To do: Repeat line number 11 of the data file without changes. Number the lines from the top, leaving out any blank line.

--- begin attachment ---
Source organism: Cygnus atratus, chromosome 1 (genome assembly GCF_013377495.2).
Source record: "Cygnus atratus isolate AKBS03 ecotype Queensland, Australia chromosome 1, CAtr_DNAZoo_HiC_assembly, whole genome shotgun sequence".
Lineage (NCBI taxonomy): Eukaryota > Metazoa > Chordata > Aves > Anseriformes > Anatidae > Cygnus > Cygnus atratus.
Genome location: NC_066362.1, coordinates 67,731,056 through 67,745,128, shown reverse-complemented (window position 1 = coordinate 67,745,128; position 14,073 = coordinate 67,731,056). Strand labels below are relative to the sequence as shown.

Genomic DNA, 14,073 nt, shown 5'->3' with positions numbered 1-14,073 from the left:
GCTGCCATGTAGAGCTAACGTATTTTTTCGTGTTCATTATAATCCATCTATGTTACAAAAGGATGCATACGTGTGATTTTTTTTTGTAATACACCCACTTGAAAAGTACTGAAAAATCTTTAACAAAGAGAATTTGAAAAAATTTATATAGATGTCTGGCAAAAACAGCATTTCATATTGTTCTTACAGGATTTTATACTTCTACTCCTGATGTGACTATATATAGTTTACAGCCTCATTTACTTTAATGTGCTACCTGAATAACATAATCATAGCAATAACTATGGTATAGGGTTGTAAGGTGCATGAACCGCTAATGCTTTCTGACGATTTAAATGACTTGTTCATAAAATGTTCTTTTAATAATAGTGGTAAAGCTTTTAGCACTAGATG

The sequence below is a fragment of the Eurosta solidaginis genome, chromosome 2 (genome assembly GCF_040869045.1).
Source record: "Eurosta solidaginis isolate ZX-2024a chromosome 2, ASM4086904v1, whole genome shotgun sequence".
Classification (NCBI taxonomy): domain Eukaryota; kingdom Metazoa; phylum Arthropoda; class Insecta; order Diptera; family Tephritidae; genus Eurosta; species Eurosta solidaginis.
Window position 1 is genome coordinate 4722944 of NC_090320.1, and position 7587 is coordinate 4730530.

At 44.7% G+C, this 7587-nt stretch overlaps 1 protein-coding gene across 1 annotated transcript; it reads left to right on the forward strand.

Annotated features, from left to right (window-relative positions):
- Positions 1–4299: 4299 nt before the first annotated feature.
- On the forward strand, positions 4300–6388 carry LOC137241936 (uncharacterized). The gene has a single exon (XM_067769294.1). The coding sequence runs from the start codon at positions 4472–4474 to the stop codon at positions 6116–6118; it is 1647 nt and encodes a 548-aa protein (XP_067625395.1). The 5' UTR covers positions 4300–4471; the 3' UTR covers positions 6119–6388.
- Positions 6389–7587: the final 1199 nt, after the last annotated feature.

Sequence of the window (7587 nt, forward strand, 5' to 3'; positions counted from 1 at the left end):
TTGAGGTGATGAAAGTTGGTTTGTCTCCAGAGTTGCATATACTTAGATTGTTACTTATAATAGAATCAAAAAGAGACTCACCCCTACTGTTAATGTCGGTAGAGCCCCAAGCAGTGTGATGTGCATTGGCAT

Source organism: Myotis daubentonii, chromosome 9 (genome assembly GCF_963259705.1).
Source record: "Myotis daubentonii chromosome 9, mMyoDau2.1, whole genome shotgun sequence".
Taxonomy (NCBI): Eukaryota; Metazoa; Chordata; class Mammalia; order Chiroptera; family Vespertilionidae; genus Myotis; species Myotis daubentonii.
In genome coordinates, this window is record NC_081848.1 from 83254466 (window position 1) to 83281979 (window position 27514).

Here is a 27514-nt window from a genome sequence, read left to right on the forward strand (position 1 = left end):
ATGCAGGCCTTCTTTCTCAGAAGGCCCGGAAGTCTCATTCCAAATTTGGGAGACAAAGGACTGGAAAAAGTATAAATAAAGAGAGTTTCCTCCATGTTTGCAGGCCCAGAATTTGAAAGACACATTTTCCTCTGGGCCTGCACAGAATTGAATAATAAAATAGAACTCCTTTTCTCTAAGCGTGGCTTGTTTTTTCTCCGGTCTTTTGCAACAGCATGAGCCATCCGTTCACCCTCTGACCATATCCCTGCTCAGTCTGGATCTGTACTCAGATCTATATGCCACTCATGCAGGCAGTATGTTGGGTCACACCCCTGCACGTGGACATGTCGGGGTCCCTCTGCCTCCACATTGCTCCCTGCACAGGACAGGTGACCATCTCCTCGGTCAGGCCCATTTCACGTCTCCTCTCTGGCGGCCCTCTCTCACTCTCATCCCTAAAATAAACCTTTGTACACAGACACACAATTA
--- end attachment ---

At 44.7% G+C, this 7587-nt stretch overlaps 1 protein-coding gene across 1 annotated transcript; it reads left to right on the forward strand.